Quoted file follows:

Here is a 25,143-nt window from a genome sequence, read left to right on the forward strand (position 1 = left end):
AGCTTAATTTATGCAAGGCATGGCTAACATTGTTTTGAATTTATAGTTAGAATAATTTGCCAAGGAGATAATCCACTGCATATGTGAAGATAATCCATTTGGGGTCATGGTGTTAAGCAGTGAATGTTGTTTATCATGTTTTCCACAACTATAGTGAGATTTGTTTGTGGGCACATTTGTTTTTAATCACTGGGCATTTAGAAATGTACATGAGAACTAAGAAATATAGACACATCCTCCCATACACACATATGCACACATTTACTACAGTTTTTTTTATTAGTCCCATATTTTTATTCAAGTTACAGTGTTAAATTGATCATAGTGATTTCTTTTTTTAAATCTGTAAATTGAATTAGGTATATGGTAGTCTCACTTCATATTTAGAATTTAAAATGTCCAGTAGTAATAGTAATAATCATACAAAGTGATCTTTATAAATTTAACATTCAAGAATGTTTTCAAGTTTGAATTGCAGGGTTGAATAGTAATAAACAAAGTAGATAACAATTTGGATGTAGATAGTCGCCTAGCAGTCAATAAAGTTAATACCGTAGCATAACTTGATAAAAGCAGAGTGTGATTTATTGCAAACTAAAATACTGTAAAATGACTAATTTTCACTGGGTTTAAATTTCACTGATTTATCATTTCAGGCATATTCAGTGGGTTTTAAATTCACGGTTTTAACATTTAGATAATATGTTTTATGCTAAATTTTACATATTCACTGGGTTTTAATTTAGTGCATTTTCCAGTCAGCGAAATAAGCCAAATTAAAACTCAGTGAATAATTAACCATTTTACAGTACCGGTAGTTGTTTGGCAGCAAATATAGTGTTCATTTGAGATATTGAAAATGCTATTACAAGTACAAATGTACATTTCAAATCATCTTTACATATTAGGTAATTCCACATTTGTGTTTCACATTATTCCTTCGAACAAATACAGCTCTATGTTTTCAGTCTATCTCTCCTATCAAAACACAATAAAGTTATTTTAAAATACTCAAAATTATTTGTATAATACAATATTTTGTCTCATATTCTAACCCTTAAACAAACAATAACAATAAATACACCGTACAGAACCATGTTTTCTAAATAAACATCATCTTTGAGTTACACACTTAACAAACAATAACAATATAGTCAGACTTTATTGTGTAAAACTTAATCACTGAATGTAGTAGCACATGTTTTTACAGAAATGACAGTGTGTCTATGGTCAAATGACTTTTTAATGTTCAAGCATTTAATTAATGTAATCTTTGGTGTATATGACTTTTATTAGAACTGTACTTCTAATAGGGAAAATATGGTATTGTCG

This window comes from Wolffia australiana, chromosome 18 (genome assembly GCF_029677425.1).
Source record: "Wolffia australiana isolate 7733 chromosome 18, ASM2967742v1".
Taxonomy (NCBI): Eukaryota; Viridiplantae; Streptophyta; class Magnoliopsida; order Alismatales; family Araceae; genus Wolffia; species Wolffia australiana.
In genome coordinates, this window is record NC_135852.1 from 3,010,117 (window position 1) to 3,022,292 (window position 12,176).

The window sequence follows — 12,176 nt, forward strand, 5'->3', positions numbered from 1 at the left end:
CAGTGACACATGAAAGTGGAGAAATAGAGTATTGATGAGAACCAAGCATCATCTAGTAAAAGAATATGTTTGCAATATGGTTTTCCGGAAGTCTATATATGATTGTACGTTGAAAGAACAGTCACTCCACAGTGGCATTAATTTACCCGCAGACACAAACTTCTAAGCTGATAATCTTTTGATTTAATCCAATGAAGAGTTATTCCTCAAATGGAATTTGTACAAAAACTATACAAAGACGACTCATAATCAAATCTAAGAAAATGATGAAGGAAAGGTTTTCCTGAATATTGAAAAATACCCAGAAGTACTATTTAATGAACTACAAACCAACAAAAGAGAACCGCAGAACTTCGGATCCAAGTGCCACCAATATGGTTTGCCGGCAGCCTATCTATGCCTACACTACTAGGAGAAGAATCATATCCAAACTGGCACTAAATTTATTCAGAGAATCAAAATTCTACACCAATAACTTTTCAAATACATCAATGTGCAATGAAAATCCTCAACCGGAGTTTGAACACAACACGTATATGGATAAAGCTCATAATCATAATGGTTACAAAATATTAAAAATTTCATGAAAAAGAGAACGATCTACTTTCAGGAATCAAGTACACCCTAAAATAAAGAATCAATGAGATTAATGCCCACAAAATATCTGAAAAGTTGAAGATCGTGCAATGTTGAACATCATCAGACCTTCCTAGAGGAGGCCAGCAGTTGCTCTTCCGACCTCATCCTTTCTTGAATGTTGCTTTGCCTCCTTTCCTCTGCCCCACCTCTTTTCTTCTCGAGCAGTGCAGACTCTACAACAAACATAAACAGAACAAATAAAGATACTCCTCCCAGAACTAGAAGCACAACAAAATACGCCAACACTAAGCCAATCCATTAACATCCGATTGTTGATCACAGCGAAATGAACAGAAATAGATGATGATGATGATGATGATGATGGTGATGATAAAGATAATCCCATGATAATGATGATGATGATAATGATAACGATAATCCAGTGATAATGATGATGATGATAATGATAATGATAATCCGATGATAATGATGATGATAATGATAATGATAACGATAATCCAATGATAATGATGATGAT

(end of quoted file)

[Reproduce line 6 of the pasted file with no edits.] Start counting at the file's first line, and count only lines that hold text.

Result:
In genome coordinates, this window is record NC_135852.1 from 3,010,117 (window position 1) to 3,022,292 (window position 12,176).